593P - Clinical outcome of systemic chemotherapy for colorectal peritoneal carcinomatosis

Date 01 October 2012
Event ESMO Congress 2012
Session Poster presentation III
Topics Anti-Cancer Agents & Biologic Therapy
Colon Cancer
Rectal Cancer
Presenter Yusuke Sasaki
Authors Y. Sasaki1, T. Hamaguchi2, Y. Yamada3, Y. Shimada4, K. Kato5, S. Iwasa4, Y. Honma4
  • 1Gastrointestinal Oncology Division, National Cancer Center Hospital, 104-0045 - Tokyo/JP
  • 2Gastrointestinal Oncology, National Cancer Center Hospital, JP-104-0045 - Tokyo/JP
  • 3Medical Oncology, National Cancer Center Hospital, Tokyo/JP
  • 4Gastrointestinal Oncolgoy, national cancer center hospital, Tokyo/JP
  • 5National Cancer Center Hospital, 104-0045 - Tokyo/JP



Peritoneal carcinomatosis (PC) is the second leading cause of death in patients with metastatic colorectal cancer. Despite improved survival after cytoreduction and hyperthermic intraperitoneal chemotherapy, systemic chemotherapy is not typically considered.


This study investigated the characteristics and clinical outcomes of colorectal PC patients treated with systemic chemotherapy.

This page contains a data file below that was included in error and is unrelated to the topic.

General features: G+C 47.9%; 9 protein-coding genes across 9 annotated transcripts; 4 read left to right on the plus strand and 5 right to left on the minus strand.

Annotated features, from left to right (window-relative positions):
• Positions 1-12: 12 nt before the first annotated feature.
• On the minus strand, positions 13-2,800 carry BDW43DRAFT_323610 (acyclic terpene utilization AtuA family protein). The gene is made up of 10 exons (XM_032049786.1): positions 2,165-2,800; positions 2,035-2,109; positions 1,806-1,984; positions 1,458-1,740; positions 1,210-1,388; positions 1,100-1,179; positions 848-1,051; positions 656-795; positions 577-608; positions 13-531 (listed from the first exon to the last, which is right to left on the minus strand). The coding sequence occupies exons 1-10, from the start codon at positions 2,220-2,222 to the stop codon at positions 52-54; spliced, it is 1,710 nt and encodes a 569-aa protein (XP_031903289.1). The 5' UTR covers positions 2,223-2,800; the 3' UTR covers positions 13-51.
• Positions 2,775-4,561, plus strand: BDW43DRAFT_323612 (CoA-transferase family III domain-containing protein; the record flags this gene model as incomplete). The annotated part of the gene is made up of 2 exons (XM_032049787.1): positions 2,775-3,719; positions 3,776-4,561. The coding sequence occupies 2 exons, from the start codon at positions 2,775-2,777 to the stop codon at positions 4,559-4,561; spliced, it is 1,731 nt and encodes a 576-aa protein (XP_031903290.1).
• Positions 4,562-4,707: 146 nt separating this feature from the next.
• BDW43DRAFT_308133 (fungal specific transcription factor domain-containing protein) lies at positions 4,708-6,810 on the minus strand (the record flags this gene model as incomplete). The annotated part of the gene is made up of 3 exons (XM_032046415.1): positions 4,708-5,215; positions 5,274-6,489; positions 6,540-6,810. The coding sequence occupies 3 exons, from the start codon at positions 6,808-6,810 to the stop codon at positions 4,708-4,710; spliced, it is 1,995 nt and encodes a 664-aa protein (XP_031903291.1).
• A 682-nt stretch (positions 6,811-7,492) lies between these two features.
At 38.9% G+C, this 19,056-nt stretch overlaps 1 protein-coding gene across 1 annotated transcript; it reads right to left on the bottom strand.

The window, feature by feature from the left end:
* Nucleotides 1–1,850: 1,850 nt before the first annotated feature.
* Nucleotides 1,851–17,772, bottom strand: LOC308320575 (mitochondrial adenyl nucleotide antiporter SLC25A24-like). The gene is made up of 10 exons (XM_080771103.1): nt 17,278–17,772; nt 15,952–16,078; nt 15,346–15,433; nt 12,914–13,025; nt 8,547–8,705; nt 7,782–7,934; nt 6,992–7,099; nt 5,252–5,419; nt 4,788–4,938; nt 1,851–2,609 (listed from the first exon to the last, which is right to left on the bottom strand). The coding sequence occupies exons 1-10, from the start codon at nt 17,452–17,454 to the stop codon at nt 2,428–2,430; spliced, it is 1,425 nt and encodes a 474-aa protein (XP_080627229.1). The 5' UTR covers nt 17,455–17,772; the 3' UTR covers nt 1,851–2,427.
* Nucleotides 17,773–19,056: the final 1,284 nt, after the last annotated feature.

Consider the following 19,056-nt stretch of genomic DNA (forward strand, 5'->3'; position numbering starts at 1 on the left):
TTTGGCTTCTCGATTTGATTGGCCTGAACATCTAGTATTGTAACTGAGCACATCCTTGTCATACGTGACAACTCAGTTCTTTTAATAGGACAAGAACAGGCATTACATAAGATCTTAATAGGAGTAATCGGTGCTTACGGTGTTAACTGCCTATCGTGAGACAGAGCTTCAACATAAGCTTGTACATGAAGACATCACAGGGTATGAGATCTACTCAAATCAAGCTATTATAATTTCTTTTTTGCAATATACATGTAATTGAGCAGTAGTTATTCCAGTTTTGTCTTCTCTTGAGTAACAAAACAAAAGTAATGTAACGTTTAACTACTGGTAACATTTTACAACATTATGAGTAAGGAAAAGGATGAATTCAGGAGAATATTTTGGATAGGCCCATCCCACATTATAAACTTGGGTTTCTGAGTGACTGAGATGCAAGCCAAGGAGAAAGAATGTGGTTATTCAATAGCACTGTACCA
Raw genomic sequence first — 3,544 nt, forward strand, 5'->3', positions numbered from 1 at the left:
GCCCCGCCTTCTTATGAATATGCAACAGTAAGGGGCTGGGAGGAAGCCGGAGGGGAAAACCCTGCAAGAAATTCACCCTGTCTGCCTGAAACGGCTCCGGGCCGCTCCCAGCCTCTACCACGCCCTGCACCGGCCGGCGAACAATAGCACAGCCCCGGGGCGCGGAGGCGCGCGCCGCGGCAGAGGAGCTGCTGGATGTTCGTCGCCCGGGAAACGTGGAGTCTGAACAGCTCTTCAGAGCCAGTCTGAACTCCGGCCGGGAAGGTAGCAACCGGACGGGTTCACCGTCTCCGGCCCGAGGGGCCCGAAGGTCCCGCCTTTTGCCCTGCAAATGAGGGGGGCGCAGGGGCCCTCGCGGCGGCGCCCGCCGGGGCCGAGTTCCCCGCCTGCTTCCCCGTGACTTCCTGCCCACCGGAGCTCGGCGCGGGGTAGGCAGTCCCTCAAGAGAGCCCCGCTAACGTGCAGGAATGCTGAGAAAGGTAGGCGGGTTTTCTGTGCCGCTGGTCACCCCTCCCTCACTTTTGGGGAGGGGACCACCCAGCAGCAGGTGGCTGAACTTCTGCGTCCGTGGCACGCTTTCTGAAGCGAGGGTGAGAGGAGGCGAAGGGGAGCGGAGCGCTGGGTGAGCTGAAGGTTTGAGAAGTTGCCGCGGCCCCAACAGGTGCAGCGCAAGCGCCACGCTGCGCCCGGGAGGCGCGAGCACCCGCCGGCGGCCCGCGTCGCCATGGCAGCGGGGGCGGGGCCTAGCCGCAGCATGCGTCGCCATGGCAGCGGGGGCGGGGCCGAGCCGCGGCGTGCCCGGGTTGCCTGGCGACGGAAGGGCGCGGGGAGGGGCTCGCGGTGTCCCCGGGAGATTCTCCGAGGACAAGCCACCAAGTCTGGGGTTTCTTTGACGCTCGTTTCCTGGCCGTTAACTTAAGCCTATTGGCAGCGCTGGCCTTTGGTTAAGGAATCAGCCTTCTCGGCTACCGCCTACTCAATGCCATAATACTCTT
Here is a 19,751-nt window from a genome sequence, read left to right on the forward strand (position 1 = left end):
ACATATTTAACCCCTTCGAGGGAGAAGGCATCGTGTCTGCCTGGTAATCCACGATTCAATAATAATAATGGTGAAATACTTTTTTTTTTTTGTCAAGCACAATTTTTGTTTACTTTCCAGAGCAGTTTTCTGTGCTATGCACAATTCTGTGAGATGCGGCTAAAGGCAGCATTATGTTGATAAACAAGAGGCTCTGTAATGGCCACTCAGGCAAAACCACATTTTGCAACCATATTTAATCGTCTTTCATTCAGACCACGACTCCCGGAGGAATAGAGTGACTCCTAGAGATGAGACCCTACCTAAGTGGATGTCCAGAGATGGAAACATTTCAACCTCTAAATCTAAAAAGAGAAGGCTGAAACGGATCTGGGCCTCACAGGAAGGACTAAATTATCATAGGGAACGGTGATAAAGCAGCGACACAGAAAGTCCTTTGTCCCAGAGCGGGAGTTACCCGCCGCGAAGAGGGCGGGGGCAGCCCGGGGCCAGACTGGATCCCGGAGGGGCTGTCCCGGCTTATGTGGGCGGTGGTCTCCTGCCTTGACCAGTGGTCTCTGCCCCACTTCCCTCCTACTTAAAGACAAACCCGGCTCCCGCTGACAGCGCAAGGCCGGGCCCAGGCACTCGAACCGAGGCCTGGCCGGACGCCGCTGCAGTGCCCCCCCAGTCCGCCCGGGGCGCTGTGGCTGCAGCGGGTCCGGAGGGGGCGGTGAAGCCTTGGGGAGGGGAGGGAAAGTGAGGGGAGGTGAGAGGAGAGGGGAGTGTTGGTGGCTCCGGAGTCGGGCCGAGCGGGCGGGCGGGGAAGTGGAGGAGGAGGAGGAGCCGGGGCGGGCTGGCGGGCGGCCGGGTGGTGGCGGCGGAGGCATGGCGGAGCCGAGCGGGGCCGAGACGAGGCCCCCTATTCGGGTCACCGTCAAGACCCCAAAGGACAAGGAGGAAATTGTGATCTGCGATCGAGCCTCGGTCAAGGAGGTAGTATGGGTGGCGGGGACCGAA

This was a retrospective review of patients with colorectal PC presenting to the National Cancer Center Hospital from July 2004 to October 2009. Data collected included patient characteristics, sites of metastases, chemotherapy regimen, histopathological data, gene variations (KRAS and BRAF), and duration of survival.


PC was confirmed in 50 patients. The median overall survival (OS) of the PC patients were similar to those of the non-PC patients (n = 133) (23 vs. 25 months, p = 0.94). In the PC group, 37 patients (74%) were treated with an oxaliplatin regimen and 9 patients (18%) were treated with an irinotecan regimen as first-line chemotherapy, among whom 15 patients (30%) also received bevacizumab combined with oxaliplatin or irinotecan. Although there was no statistically significant difference in progression-free survival (PFS) between oxaliplatin (10 months) and irinotecan (8 months) regimens (p = 0.58), addition of bevacizumab resulted in longer PFS (18 months) compared to those without bevacizumab (9 months) (p = 0.26). The median OS for patients with isolated PC was 32 months, compared with 20 months for PC patients with extraperitoneal metastases (p = 0.08). Of 50 patients, 33 patients (66%) had available gene status results. KRAS mutations were found in 36% of patients, while BRAF mutations were identified in 20%. The treatment effect on OS in the wild-type BRAF group was greater compared to the mutant group (32 vs. 18 months, p = 0.16).


Colorectal PC versus non-PC derive the same benefits from systemic chemotherapy, and optimal regimens warrant further prospective study.


All authors have declared no conflicts of interest.